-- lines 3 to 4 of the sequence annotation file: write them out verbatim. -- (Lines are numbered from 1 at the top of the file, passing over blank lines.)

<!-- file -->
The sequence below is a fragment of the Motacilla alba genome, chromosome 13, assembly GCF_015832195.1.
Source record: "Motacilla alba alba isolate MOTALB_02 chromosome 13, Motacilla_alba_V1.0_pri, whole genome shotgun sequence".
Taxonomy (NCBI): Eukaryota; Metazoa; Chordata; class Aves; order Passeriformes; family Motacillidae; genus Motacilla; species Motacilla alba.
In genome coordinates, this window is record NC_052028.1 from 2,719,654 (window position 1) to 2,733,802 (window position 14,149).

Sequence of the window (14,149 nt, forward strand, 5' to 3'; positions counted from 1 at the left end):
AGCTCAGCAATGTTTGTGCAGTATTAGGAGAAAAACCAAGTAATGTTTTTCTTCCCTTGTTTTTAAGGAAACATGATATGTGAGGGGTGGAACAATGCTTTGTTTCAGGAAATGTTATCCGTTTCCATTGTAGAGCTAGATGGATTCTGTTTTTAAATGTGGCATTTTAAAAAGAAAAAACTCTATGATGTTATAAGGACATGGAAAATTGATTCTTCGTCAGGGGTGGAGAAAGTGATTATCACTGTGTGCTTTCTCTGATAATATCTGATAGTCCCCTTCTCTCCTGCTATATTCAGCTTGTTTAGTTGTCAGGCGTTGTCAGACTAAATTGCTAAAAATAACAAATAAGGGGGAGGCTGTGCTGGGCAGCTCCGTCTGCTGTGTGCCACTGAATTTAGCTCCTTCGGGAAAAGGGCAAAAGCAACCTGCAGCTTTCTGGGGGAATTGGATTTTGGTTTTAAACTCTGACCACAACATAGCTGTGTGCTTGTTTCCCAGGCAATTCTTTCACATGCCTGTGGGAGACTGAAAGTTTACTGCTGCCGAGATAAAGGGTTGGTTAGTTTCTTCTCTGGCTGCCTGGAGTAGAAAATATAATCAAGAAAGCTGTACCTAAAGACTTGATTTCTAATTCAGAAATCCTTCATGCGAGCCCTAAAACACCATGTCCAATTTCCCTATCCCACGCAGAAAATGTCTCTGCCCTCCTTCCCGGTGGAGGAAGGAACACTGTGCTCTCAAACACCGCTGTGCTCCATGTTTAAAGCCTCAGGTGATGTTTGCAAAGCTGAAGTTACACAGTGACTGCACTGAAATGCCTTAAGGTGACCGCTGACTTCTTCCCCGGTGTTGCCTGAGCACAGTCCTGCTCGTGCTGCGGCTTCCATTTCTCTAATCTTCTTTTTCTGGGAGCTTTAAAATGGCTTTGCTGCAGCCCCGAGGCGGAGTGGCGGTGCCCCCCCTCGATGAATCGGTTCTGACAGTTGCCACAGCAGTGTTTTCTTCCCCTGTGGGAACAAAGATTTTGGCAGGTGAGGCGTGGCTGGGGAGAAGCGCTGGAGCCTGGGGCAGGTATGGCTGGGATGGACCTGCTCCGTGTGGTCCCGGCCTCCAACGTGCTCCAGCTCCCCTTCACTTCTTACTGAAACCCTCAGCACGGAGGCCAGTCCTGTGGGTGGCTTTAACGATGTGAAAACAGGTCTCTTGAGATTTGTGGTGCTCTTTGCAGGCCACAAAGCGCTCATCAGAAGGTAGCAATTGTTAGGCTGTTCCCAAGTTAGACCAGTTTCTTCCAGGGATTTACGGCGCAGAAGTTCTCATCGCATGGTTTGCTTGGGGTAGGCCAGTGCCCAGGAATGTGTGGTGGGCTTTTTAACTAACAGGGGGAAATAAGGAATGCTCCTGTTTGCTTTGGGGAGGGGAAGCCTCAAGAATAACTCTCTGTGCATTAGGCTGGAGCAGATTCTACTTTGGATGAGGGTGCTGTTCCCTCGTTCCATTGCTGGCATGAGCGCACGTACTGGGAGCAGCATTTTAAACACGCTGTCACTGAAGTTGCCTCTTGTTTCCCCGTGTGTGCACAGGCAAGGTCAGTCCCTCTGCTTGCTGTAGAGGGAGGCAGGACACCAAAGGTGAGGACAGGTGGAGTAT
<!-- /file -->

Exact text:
Taxonomy (NCBI): Eukaryota; Metazoa; Chordata; class Aves; order Passeriformes; family Motacillidae; genus Motacilla; species Motacilla alba.
In genome coordinates, this window is record NC_052028.1 from 2,719,654 (window position 1) to 2,733,802 (window position 14,149).